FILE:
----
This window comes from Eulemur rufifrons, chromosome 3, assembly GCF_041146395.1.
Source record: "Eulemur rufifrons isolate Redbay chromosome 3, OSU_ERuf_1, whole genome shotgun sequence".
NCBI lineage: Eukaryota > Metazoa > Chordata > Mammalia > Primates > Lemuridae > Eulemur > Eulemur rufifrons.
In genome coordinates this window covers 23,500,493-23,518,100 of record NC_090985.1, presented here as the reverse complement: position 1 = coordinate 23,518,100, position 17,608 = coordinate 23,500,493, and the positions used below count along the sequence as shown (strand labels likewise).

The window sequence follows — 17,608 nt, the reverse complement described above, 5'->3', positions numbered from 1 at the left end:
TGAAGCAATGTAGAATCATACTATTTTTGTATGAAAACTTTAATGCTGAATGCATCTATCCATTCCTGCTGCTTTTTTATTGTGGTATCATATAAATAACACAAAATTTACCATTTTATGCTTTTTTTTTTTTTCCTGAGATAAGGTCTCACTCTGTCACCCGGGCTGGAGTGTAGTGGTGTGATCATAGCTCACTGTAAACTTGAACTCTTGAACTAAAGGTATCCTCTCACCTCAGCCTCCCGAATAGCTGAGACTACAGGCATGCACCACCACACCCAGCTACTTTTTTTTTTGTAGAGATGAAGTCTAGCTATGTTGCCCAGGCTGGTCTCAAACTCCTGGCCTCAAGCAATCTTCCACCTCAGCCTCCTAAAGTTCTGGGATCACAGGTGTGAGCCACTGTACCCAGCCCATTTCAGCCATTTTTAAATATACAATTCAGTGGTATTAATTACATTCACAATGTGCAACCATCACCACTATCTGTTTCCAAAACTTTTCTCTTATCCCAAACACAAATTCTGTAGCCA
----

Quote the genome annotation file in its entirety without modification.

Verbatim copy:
This window comes from Eulemur rufifrons, chromosome 3, assembly GCF_041146395.1.
Source record: "Eulemur rufifrons isolate Redbay chromosome 3, OSU_ERuf_1, whole genome shotgun sequence".
NCBI lineage: Eukaryota > Metazoa > Chordata > Mammalia > Primates > Lemuridae > Eulemur > Eulemur rufifrons.
In genome coordinates this window covers 23,500,493-23,518,100 of record NC_090985.1, presented here as the reverse complement: position 1 = coordinate 23,518,100, position 17,608 = coordinate 23,500,493, and the positions used below count along the sequence as shown (strand labels likewise).

The window sequence follows — 17,608 nt, the reverse complement described above, 5'->3', positions numbered from 1 at the left end:
TGAAGCAATGTAGAATCATACTATTTTTGTATGAAAACTTTAATGCTGAATGCATCTATCCATTCCTGCTGCTTTTTTATTGTGGTATCATATAAATAACACAAAATTTACCATTTTATGCTTTTTTTTTTTTTCCTGAGATAAGGTCTCACTCTGTCACCCGGGCTGGAGTGTAGTGGTGTGATCATAGCTCACTGTAAACTTGAACTCTTGAACTAAAGGTATCCTCTCACCTCAGCCTCCCGAATAGCTGAGACTACAGGCATGCACCACCACACCCAGCTACTTTTTTTTTTGTAGAGATGAAGTCTAGCTATGTTGCCCAGGCTGGTCTCAAACTCCTGGCCTCAAGCAATCTTCCACCTCAGCCTCCTAAAGTTCTGGGATCACAGGTGTGAGCCACTGTACCCAGCCCATTTCAGCCATTTTTAAATATACAATTCAGTGGTATTAATTACATTCACAATGTGCAACCATCACCACTATCTGTTTCCAAAACTTTTCTCTTATCCCAAACACAAATTCTGTAGCCA